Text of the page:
What if… schools selected their students to reflect the racial and economic diversity of the city?

Wednesday, August 2, 2017

New York City is one of the most diverse cities in the U.S., with no majority racial or ethnic group. Yet the city’s students remain divided by income and race; by some measures, New York has the most segregated school system in the nation. While elementary school enrollment is largely determined by where students live, schools are even more segregated than neighborhoods, due to how school zones are drawn, the resources parents bring to bear to influence where their children attend school, and other factors.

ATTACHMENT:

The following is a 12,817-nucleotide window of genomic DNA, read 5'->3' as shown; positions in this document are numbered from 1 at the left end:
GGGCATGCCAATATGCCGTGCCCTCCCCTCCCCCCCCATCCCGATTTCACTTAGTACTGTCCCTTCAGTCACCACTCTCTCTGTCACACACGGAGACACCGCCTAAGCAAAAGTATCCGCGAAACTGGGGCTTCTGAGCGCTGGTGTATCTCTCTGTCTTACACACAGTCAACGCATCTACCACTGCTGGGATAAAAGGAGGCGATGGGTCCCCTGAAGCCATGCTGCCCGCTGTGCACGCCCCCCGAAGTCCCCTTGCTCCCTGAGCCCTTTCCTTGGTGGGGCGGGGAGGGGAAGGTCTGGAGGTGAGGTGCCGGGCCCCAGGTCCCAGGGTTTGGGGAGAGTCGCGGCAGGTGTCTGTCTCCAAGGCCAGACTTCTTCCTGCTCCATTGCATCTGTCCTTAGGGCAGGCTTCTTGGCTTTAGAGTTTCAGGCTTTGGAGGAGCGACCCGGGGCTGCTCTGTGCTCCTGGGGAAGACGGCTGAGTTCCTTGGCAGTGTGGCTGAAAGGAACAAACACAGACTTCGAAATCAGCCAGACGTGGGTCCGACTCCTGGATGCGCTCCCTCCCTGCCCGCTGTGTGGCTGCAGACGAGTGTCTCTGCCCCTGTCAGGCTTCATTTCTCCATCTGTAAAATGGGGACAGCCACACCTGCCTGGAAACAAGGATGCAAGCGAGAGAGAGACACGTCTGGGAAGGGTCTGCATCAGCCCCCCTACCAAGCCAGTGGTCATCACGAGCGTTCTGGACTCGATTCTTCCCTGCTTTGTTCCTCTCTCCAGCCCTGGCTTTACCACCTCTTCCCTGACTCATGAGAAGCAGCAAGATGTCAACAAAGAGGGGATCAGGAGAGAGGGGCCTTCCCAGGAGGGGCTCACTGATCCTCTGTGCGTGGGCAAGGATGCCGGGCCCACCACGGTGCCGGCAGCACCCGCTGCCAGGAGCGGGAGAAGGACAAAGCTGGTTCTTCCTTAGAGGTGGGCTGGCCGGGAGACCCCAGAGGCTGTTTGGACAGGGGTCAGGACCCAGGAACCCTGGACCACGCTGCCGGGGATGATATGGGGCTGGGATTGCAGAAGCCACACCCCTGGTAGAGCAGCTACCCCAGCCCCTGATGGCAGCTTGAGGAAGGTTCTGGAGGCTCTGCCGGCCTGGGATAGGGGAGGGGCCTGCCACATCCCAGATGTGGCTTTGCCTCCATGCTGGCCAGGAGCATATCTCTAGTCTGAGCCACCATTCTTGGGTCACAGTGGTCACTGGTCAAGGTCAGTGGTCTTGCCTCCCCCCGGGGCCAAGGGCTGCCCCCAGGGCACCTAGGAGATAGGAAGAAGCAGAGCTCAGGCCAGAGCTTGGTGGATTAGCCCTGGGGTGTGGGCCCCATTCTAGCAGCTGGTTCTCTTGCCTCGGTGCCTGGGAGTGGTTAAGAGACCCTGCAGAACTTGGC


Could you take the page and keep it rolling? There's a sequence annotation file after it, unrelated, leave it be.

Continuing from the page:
Since selecting students based solely on the basis of race could invite a constitutional challenge, the city is starting to promote integration by allowing some schools to reserve spots for low-income students. But many argue that this alone is unlikely to have a big impact on the problem.

Should public school administrators doing more to desegregate its public schools? What are the advantages and drawbacks of the city being more deliberate in creating a diverse mix of students in its classrooms?

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